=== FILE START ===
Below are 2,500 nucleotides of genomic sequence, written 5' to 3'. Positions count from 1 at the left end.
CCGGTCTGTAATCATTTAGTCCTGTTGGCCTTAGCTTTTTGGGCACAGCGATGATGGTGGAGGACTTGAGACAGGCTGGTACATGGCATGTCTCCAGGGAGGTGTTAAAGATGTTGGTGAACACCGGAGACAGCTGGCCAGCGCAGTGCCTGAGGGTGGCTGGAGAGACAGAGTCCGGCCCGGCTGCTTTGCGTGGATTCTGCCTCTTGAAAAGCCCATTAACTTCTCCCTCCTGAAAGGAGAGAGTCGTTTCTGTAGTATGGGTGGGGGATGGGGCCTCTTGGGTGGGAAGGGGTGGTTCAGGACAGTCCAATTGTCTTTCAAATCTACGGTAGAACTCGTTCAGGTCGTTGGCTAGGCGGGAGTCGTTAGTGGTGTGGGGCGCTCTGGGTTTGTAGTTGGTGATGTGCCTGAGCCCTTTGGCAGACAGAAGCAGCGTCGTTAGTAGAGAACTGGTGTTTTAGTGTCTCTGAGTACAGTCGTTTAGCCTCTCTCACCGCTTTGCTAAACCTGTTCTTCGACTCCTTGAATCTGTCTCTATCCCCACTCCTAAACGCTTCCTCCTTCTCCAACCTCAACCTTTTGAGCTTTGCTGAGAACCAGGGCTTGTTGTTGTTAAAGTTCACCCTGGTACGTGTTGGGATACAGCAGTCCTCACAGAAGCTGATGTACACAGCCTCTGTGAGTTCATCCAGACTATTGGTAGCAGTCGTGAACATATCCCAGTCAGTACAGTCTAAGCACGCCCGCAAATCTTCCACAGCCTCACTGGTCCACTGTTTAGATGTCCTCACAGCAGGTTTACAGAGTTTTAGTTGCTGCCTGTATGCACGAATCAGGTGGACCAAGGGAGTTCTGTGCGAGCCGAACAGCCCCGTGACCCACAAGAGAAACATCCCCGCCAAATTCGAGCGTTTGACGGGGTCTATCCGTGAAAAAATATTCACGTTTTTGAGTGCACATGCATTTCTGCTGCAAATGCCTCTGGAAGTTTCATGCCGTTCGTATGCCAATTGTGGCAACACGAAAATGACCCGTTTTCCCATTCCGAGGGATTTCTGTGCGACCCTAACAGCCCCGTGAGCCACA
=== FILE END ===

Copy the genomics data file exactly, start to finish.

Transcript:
Below are 2,500 nucleotides of genomic sequence, written 5' to 3'. Positions count from 1 at the left end.
CCGGTCTGTAATCATTTAGTCCTGTTGGCCTTAGCTTTTTGGGCACAGCGATGATGGTGGAGGACTTGAGACAGGCTGGTACATGGCATGTCTCCAGGGAGGTGTTAAAGATGTTGGTGAACACCGGAGACAGCTGGCCAGCGCAGTGCCTGAGGGTGGCTGGAGAGACAGAGTCCGGCCCGGCTGCTTTGCGTGGATTCTGCCTCTTGAAAAGCCCATTAACTTCTCCCTCCTGAAAGGAGAGAGTCGTTTCTGTAGTATGGGTGGGGGATGGGGCCTCTTGGGTGGGAAGGGGTGGTTCAGGACAGTCCAATTGTCTTTCAAATCTACGGTAGAACTCGTTCAGGTCGTTGGCTAGGCGGGAGTCGTTAGTGGTGTGGGGCGCTCTGGGTTTGTAGTTGGTGATGTGCCTGAGCCCTTTGGCAGACAGAAGCAGCGTCGTTAGTAGAGAACTGGTGTTTTAGTGTCTCTGAGTACAGTCGTTTAGCCTCTCTCACCGCTTTGCTAAACCTGTTCTTCGACTCCTTGAATCTGTCTCTATCCCCACTCCTAAACGCTTCCTCCTTCTCCAACCTCAACCTTTTGAGCTTTGCTGAGAACCAGGGCTTGTTGTTGTTAAAGTTCACCCTGGTACGTGTTGGGATACAGCAGTCCTCACAGAAGCTGATGTACACAGCCTCTGTGAGTTCATCCAGACTATTGGTAGCAGTCGTGAACATATCCCAGTCAGTACAGTCTAAGCACGCCCGCAAATCTTCCACAGCCTCACTGGTCCACTGTTTAGATGTCCTCACAGCAGGTTTACAGAGTTTTAGTTGCTGCCTGTATGCACGAATCAGGTGGACCAAGGGAGTTCTGTGCGAGCCGAACAGCCCCGTGACCCACAAGAGAAACATCCCCGCCAAATTCGAGCGTTTGACGGGGTCTATCCGTGAAAAAATATTCACGTTTTTGAGTGCACATGCATTTCTGCTGCAAATGCCTCTGGAAGTTTCATGCCGTTCGTATGCCAATTGTGGCAACACGAAAATGACCCGTTTTCCCATTCCGAGGGATTTCTGTGCGACCCTAACAGCCCCGTGAGCCACA